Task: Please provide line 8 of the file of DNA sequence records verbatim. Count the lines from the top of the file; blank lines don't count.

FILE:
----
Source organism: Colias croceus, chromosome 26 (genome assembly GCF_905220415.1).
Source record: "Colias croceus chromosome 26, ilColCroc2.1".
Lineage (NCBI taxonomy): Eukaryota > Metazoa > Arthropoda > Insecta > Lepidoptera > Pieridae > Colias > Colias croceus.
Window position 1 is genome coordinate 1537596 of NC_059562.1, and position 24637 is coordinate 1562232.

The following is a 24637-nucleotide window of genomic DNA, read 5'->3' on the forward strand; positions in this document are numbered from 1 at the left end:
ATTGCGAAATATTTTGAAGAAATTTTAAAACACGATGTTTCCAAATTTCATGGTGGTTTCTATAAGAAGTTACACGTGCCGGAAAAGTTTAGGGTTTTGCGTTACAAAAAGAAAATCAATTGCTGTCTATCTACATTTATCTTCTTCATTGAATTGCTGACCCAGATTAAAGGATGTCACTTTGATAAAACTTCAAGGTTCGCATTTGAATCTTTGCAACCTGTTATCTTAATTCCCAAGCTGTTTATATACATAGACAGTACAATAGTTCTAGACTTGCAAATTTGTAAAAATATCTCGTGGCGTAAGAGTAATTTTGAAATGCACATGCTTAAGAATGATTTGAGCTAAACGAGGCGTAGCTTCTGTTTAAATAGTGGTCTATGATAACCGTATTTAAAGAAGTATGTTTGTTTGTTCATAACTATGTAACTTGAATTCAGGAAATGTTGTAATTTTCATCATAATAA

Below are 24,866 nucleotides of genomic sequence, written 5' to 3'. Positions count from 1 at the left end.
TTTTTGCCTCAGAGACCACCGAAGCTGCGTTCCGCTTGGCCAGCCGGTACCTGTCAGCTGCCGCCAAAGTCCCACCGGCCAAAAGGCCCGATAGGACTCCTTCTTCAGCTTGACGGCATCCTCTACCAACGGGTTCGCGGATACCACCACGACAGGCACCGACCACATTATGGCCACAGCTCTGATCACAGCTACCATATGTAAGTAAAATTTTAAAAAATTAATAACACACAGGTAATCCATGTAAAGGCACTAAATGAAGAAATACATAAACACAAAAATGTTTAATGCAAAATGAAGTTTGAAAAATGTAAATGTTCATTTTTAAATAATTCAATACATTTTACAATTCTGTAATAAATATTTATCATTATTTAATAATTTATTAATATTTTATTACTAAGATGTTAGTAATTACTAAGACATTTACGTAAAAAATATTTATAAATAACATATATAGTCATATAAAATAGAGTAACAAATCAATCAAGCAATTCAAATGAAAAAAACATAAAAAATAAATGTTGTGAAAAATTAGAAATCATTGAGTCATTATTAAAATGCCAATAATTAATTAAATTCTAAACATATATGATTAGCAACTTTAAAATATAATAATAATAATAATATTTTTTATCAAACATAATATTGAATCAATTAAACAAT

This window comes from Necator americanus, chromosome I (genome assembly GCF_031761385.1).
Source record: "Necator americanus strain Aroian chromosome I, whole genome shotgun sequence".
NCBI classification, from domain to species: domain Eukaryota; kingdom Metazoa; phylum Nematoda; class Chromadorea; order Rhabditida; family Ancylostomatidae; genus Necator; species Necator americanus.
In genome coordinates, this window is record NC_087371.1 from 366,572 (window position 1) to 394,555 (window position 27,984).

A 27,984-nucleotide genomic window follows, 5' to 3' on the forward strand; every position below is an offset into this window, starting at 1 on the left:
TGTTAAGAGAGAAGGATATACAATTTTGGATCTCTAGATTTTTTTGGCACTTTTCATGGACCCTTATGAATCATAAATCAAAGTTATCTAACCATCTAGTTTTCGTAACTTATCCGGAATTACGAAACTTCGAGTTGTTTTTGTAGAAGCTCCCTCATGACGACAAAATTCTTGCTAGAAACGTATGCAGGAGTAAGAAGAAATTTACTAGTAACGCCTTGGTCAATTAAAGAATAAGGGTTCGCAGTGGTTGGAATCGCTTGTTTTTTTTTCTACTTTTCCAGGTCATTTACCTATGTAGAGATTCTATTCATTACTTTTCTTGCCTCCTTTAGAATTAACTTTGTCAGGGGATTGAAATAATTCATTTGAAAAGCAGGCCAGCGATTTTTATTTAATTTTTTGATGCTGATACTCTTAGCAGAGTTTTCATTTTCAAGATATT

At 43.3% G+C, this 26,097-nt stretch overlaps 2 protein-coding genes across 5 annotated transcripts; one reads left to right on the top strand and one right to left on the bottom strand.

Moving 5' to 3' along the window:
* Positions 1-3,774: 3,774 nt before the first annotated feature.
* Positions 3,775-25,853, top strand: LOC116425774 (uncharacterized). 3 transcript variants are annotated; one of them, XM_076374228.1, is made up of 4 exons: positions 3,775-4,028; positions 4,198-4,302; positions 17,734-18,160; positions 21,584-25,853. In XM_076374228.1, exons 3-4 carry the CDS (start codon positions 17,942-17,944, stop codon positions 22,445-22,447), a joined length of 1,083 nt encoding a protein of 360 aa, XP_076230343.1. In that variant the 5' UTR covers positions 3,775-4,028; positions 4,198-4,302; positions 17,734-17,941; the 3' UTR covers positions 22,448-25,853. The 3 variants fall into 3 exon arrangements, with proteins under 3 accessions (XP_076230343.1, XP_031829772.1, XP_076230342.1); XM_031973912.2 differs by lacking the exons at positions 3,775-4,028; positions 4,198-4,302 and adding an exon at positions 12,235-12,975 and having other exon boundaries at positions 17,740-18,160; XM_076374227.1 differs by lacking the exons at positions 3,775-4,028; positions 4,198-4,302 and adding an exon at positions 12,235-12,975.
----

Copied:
TTTTTGCCTCAGAGACCACCGAAGCTGCGTTCCGCTTGGCCAGCCGGTACCTGTCAGCTGCCGCCAAAGTCCCACCGGCCAAAAGGCCCGATAGGACTCCTTCTTCAGCTTGACGGCATCCTCTACCAACGGGTTCGCGGATACCACCACGACAGGCACCGACCACATTATGGCCACAGCTCTGATCACAGCTACCATATGTAAGTAAAATTTTAAAAAATTAATAACACACAGGTAATCCATGTAAAGGCACTAAATGAAGAAATACATAAACACAAAAATGTTTAATGCAAAATGAAGTTTGAAAAATGTAAATGTTCATTTTTAAATAATTCAATACATTTTACAATTCTGTAATAAATATTTATCATTATTTAATAATTTATTAATATTTTATTACTAAGATGTTAGTAATTACTAAGACATTTACGTAAAAAATATTTATAAATAACATATATAGTCATATAAAATAGAGTAACAAATCAATCAAGCAATTCAAATGAAAAAAACATAAAAAATAAATGTTGTGAAAAATTAGAAATCATTGAGTCATTATTAAAATGCCAATAATTAATTAAATTCTAAACATATATGATTAGCAACTTTAAAATATAATAATAATAATAATATTTTTTATCAAACATAATATTGAATCAATTAAACAAT